A large number of Puerto Rican residents have reportedly been classified as “disabled” under Social Security guidelines because they don’t speak English very well.
According to the Washington Post, “under Social Security regulations, individuals are considered less employable in the United States if they can’t speak English, regardless of their work experience or level of education.”
The inspector general for the Social Security Administration released a detailed report on the issue this month, stating that a "claimant’s inability to communicate in English can lessen the relevance of work experience and education, potentially making it more likely the claimant will receive disability benefits.”
The benefit is intended to provide financial assistance to individuals who are illiterate or cannot speak English in the United States, Fox News reports. However, the predominate language spoken in Puerto Rico is Spanish and, therefore, the Social Security Administration is misapplying the rule.
“We found the Agency did not make exceptions regarding the English-language grid rules for claimants who reside in Puerto Rico, even though Spanish is the predominant language spoken in the local economy,” the inspector general’s report said.
The Washington Post reports that “auditors identified 218 cases between 2011 and 2013 in which the Social Security Administration granted disability status to Puerto Rico residents because of the existing guideline.”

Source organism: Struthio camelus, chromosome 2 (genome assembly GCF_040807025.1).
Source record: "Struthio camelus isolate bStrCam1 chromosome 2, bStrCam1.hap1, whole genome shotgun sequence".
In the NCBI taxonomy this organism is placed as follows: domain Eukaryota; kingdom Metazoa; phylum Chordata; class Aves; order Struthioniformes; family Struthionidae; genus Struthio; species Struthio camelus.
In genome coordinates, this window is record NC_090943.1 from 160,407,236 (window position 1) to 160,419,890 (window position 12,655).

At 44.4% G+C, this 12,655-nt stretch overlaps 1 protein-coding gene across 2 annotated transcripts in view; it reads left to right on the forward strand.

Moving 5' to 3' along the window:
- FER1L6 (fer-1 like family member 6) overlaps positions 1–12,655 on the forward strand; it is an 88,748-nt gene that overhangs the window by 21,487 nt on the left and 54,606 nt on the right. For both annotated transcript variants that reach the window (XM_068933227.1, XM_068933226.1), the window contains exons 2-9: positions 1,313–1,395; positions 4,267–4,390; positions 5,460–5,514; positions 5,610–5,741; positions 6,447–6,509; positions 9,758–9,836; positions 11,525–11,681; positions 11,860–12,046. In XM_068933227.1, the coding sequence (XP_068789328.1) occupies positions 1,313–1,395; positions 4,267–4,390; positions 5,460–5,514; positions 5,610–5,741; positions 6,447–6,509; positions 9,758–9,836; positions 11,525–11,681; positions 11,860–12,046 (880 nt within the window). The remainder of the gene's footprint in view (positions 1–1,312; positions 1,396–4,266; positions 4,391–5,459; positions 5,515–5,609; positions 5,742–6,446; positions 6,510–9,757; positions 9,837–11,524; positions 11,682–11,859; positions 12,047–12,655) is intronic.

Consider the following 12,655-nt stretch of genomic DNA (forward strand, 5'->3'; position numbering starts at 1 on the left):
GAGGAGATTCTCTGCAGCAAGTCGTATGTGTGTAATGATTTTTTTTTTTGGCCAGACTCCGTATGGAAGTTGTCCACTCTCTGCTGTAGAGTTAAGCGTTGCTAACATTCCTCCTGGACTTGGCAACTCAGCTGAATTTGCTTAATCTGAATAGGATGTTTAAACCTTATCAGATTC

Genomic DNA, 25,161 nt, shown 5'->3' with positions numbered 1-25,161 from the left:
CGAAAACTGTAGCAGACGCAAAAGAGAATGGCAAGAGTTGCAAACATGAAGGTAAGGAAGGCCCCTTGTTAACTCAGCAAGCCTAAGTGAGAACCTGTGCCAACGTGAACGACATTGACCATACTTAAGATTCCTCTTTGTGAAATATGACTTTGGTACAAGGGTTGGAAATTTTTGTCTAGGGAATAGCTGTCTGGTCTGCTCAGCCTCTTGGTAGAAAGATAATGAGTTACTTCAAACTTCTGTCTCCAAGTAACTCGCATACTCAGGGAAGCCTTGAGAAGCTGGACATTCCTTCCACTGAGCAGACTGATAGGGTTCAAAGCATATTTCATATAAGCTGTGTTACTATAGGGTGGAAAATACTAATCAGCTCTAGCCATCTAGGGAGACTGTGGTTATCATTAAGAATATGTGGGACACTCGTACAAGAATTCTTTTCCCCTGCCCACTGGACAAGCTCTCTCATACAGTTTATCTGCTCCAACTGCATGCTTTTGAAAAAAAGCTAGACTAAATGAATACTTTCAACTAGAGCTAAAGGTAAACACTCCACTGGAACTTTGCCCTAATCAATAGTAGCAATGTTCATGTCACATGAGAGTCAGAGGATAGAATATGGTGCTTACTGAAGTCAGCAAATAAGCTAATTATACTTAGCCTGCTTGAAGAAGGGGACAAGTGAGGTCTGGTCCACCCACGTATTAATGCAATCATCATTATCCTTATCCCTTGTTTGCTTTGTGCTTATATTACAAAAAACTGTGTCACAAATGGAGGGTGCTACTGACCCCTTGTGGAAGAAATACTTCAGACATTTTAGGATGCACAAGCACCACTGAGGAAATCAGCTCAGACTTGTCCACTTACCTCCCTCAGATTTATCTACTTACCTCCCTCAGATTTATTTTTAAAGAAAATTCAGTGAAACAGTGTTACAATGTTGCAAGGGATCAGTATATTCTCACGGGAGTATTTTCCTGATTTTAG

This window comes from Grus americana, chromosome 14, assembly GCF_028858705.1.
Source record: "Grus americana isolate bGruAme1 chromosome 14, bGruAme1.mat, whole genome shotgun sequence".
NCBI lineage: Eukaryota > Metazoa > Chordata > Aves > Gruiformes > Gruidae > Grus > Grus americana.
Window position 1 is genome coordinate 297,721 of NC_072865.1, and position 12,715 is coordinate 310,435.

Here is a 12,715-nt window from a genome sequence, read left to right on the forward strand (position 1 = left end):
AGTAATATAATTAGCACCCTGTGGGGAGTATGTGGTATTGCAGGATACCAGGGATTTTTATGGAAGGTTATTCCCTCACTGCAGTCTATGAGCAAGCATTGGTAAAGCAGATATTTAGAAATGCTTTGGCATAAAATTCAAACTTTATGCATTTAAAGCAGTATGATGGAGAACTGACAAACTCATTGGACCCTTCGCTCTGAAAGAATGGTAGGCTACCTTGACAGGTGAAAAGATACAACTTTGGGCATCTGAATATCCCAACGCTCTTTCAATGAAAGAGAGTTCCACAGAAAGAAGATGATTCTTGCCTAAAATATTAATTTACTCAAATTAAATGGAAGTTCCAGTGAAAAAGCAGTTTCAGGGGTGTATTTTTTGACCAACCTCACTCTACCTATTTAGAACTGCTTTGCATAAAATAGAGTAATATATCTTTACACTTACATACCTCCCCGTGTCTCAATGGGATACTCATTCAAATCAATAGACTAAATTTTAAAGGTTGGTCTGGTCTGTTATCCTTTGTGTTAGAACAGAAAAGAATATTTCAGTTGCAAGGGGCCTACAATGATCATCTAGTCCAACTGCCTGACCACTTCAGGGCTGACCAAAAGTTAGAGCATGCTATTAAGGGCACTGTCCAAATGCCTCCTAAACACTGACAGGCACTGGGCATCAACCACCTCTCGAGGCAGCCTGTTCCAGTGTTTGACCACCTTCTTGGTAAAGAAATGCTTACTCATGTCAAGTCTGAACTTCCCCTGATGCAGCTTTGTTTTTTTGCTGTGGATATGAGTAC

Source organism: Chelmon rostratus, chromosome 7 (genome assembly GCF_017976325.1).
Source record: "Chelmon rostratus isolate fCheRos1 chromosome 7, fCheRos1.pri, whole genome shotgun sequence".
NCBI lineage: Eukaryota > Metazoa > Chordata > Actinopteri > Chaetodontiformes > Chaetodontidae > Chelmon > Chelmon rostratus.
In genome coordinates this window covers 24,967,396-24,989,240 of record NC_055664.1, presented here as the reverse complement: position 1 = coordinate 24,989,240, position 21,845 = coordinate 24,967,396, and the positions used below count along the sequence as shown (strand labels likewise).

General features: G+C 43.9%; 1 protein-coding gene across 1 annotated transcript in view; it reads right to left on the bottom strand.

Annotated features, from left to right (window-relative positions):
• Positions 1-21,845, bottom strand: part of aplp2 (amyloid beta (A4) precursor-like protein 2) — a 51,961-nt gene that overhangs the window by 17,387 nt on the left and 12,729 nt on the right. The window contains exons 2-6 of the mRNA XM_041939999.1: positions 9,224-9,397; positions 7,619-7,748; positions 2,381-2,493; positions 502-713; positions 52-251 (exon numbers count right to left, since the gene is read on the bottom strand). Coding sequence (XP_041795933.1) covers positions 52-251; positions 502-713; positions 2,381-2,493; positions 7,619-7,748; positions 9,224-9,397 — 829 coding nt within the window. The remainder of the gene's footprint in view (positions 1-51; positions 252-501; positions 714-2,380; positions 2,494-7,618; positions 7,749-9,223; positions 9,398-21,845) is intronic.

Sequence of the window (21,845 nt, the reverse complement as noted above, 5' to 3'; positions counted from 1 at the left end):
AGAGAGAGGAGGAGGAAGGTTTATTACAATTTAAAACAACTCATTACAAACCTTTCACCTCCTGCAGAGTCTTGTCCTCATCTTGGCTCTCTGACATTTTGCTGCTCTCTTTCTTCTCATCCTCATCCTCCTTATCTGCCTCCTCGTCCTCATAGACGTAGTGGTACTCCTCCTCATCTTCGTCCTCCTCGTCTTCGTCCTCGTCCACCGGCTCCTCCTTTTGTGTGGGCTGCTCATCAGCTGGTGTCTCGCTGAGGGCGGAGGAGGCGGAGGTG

Even though 95 percent of Puerto Rico residents above age 5 speak Spanish at home, a nurse in Puerto Rico who speaks only Spanish could be considered “unskilled” under current Social Security standards.
According to the report, Social Security determined it was difficult for non-English speaking residents to find a job because they did not speak English, but the inspector general pointed out that they could have found work given their Spanish-speaking skills in a largely Spanish-speaking island, as reported by ABC News.
The Social Security Administration has agreed with the inspector general’s recommendation that the agency reevaluate whether providing federal disability benefits to non-fluent English speakers in Puerto Rico is appropriate.
The Administration will research the issue and look into a possible rule change.